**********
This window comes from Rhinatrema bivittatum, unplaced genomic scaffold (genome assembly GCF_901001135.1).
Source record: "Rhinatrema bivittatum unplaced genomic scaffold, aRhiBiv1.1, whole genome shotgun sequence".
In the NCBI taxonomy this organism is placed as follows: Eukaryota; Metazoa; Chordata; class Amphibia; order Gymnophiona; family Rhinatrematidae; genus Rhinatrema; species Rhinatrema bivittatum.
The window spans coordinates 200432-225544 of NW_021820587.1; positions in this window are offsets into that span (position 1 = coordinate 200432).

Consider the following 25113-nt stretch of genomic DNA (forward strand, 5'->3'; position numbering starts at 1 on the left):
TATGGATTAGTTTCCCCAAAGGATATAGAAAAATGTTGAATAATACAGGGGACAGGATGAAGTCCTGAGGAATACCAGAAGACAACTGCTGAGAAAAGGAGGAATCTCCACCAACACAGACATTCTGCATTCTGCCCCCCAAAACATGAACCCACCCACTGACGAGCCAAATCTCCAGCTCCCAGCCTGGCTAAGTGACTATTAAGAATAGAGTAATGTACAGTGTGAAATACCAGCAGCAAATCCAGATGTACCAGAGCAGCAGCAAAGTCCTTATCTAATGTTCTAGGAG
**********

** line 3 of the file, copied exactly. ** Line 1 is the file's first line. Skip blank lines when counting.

In the NCBI taxonomy this organism is placed as follows: Eukaryota; Metazoa; Chordata; class Amphibia; order Gymnophiona; family Rhinatrematidae; genus Rhinatrema; species Rhinatrema bivittatum.